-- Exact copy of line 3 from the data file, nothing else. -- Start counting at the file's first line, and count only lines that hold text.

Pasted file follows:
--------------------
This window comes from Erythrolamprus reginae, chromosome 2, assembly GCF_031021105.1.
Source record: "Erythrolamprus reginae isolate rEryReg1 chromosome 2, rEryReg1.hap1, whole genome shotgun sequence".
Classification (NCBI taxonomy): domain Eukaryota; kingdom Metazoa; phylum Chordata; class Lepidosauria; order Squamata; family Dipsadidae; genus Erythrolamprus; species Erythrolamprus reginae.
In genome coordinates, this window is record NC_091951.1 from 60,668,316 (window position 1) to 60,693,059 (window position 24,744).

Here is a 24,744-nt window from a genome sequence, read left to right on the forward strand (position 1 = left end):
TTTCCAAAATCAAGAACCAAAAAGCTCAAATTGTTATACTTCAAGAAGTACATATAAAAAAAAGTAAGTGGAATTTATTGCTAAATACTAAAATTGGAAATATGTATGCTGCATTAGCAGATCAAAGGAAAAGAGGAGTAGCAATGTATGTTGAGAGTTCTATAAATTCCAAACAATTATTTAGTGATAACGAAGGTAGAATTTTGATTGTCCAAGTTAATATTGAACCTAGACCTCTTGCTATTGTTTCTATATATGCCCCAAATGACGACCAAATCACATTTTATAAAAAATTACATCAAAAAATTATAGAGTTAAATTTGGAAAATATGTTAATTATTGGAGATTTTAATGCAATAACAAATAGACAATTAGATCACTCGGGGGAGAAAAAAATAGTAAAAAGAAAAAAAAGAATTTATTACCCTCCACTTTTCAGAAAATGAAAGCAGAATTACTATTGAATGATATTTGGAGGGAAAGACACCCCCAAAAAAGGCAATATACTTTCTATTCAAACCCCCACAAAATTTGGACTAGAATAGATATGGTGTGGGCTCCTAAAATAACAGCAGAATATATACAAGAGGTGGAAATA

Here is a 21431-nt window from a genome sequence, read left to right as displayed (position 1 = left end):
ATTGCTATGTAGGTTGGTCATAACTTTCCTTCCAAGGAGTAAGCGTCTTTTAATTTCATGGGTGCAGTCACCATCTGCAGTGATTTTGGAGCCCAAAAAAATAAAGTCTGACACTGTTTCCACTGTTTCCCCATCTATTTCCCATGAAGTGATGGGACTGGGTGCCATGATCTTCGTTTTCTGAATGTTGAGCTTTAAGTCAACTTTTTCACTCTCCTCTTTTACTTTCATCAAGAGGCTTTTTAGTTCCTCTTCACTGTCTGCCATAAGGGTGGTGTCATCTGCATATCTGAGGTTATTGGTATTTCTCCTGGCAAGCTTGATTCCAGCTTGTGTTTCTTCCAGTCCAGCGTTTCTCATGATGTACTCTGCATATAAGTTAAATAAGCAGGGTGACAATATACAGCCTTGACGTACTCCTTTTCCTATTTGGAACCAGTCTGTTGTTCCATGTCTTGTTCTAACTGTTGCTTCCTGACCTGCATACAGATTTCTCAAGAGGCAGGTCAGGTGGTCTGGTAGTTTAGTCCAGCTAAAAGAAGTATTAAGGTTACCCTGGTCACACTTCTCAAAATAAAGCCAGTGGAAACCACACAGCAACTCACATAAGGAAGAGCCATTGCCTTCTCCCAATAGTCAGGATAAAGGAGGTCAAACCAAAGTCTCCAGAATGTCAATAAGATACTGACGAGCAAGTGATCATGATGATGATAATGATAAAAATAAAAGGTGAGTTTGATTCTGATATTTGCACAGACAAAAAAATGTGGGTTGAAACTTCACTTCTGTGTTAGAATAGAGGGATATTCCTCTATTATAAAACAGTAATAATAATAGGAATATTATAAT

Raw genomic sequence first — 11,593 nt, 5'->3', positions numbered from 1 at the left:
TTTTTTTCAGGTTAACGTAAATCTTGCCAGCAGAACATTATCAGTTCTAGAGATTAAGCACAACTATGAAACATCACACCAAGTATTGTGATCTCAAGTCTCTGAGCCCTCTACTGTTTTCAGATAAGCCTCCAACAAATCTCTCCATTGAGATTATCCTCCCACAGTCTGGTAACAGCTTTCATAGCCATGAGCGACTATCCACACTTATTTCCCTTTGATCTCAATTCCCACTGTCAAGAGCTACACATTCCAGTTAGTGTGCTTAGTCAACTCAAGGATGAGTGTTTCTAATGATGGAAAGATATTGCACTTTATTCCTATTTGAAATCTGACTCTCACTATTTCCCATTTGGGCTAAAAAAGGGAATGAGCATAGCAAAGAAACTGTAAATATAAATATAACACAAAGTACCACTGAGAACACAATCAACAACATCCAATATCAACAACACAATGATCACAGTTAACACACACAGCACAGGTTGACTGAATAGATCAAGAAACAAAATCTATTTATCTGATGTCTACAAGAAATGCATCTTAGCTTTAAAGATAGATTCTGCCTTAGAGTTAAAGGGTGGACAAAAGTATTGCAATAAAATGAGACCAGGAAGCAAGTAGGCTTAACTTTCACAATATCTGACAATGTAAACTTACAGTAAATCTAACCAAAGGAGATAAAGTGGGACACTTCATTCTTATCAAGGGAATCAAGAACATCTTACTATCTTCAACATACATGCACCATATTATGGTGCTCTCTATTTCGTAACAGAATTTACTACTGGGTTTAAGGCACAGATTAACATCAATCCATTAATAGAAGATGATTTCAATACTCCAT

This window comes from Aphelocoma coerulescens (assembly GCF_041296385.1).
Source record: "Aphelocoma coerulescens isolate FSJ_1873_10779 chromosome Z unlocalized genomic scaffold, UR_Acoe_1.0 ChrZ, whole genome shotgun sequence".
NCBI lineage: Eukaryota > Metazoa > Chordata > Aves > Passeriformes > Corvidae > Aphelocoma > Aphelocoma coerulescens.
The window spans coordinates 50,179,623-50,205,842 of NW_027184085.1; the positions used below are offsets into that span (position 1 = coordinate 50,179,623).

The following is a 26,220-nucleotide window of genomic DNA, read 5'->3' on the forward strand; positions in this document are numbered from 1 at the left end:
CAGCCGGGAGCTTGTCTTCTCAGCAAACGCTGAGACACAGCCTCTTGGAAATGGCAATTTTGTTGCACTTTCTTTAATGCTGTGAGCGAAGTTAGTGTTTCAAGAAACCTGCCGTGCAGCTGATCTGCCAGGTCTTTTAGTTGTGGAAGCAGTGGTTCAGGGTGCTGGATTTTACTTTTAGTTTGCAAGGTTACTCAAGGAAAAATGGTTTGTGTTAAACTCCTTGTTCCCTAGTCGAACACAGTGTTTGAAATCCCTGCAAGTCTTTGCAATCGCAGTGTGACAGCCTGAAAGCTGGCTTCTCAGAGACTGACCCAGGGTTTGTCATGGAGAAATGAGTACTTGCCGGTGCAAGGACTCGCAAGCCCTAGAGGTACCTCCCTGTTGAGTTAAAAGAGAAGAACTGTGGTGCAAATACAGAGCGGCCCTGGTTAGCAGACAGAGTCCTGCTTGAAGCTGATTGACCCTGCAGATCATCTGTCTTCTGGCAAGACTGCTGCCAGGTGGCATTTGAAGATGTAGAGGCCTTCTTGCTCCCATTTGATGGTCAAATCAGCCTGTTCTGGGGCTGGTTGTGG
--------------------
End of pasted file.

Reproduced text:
Classification (NCBI taxonomy): domain Eukaryota; kingdom Metazoa; phylum Chordata; class Lepidosauria; order Squamata; family Dipsadidae; genus Erythrolamprus; species Erythrolamprus reginae.